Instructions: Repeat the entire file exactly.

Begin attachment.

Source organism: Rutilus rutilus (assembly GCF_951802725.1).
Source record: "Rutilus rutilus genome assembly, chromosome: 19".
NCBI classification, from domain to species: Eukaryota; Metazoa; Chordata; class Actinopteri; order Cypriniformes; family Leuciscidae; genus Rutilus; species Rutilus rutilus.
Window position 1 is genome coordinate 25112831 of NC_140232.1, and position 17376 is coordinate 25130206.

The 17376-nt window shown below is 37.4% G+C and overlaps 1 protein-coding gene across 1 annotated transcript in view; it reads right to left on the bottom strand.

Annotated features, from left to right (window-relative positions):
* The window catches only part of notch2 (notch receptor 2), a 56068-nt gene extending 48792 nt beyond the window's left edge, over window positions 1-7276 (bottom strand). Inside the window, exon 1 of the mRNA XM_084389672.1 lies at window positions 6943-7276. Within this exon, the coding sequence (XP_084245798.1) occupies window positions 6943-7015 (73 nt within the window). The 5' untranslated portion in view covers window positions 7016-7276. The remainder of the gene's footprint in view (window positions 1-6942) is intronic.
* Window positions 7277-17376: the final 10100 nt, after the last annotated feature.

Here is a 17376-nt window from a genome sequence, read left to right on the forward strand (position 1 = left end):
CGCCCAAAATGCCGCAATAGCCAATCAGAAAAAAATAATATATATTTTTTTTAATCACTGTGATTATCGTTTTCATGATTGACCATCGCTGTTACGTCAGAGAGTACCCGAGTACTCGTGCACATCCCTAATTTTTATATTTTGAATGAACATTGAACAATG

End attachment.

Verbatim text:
Source organism: Rutilus rutilus (assembly GCF_951802725.1).
Source record: "Rutilus rutilus genome assembly, chromosome: 19".
NCBI classification, from domain to species: Eukaryota; Metazoa; Chordata; class Actinopteri; order Cypriniformes; family Leuciscidae; genus Rutilus; species Rutilus rutilus.
Window position 1 is genome coordinate 25112831 of NC_140232.1, and position 17376 is coordinate 25130206.

The 17376-nt window shown below is 37.4% G+C and overlaps 1 protein-coding gene across 1 annotated transcript in view; it reads right to left on the bottom strand.

Annotated features, from left to right (window-relative positions):
* The window catches only part of notch2 (notch receptor 2), a 56068-nt gene extending 48792 nt beyond the window's left edge, over window positions 1-7276 (bottom strand). Inside the window, exon 1 of the mRNA XM_084389672.1 lies at window positions 6943-7276. Within this exon, the coding sequence (XP_084245798.1) occupies window positions 6943-7015 (73 nt within the window). The 5' untranslated portion in view covers window positions 7016-7276. The remainder of the gene's footprint in view (window positions 1-6942) is intronic.
* Window positions 7277-17376: the final 10100 nt, after the last annotated feature.

Here is a 17376-nt window from a genome sequence, read left to right on the forward strand (position 1 = left end):
CGCCCAAAATGCCGCAATAGCCAATCAGAAAAAAATAATATATATTTTTTTTAATCACTGTGATTATCGTTTTCATGATTGACCATCGCTGTTACGTCAGAGAGTACCCGAGTACTCGTGCACATCCCTAATTTTTATATTTTGAATGAACATTGAACAATG